Chart of the Week: Location Matters For Health
To add equity data to the national dialogue about growth and prosperity, every week the National Equity Atlas team posts a new chart from the Equity Atlas related to current events and issues.
There is growing consensus among public health researchers and officials that what happens in your neighborhood matters more for your health than what happens in your doctor’s office. “In many ways, your zip code is more important than your genetic code when it comes to health,” said Jay Butler, Alaska’s chief medical officer and director of public health, in a recent Washington Post article. Just a few days ago, the California Endowment launched an online tool underscoring this claim: California residents can type in their home address and see how their life expectancy varies from those in other neighborhoods.
This week’s chart highlights some of these inequities by comparing the disparate health outcomes in two neighboring regions in Florida: Orlando and Deltona. As the chart below shows, both adult asthma and adult diabetes rates are significantly higher in the Deltona-Daytona Beach-Ormond Beach region than in the Orlando region for both people of color and Whites—though they are especially higher for people of color. People of color in the Deltona region are twice as likely as Whites to have asthma and nearly twice as likely as Whites to have diabetes.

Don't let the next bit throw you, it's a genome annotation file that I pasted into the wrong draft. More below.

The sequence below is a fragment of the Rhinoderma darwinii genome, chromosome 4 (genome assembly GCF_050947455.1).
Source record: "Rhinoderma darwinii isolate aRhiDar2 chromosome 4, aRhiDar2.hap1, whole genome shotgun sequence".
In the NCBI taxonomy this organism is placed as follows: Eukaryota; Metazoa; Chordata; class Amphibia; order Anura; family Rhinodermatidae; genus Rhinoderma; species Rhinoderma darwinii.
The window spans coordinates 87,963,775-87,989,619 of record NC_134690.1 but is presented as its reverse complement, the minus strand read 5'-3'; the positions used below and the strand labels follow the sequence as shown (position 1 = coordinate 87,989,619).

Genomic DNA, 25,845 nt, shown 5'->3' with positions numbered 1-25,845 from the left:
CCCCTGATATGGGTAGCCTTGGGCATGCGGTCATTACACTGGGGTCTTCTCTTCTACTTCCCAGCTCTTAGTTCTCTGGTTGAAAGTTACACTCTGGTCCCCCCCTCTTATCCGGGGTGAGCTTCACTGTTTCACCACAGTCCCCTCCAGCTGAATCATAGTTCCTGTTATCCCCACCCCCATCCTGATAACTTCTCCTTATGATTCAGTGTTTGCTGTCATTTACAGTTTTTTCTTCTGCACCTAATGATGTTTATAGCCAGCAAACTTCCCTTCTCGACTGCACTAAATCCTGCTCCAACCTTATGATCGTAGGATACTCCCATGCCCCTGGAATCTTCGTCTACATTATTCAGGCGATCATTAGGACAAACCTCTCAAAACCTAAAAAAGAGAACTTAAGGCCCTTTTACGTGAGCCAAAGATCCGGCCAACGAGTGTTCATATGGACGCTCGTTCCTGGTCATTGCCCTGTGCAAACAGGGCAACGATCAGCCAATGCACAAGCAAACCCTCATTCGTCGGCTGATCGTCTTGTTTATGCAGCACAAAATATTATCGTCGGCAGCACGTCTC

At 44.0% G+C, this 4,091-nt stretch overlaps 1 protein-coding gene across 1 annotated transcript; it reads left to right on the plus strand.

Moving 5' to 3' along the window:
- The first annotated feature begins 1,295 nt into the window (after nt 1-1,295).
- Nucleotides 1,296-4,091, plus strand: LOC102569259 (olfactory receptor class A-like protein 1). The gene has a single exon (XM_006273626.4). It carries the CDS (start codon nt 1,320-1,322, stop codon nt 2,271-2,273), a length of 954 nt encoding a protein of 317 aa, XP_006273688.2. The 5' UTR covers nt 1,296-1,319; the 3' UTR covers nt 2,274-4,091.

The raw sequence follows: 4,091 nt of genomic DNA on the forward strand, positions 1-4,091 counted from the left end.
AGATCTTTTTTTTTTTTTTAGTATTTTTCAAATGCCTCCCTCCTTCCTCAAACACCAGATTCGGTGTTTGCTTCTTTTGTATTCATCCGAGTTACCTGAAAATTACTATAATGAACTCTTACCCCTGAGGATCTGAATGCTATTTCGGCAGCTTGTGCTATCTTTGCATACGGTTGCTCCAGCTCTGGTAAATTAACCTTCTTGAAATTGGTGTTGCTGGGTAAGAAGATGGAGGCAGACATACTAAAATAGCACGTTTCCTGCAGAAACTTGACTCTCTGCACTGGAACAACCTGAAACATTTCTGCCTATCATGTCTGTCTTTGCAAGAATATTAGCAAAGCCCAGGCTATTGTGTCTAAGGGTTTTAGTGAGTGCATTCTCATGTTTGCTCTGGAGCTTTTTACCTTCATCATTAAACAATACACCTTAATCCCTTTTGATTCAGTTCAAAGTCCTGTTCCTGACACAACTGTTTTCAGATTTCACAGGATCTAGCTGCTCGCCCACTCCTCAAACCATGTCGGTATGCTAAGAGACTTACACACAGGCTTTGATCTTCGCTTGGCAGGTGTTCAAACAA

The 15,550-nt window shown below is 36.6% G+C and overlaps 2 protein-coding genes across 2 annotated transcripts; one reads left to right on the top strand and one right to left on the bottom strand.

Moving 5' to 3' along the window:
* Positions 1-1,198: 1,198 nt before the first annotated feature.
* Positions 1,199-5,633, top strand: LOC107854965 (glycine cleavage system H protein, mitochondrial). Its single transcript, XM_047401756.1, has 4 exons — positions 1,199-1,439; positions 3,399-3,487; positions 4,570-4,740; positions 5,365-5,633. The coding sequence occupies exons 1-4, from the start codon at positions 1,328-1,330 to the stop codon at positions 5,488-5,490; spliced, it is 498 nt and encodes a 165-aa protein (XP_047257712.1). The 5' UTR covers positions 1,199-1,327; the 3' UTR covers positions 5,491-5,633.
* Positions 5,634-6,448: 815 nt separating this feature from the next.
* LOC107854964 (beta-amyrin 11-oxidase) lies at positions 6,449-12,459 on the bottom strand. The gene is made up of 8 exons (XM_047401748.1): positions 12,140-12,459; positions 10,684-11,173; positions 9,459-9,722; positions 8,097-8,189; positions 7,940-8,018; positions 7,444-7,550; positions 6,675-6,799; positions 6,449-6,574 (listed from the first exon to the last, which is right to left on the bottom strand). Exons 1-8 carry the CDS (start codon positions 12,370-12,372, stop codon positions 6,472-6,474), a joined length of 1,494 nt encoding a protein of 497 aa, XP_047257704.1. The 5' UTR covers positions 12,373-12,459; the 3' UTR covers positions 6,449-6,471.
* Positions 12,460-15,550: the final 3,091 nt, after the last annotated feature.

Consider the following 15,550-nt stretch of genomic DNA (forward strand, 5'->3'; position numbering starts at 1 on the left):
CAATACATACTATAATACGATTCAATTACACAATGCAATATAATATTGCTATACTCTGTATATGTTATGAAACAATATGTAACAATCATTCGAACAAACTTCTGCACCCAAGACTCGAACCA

Healthy neighborhoods provide residents with access to parks, healthy food, clean air, safe streets, and health care and social services. Due in part to racial residential segregation, many of the neighborhoods where people of color live lack these health-promoting ingredients, and these groups are more likely to suffer from obesity, asthma, diabetes, heart disease, and other chronic diseases. Policies that promote healthy communities for all include requiring health impact assessments as part of the planning process and creating dedicated funding streams like the Healthy Food Financing Initiative to support grocery stores and other fresh food markets in low-income underserved communities.
To see adult asthma and diabetes rates in your community and how your community ranks among the largest 150 metro areas, visit the National Equity Atlas, type in your metro area, and share the chart on social media using #equitydata.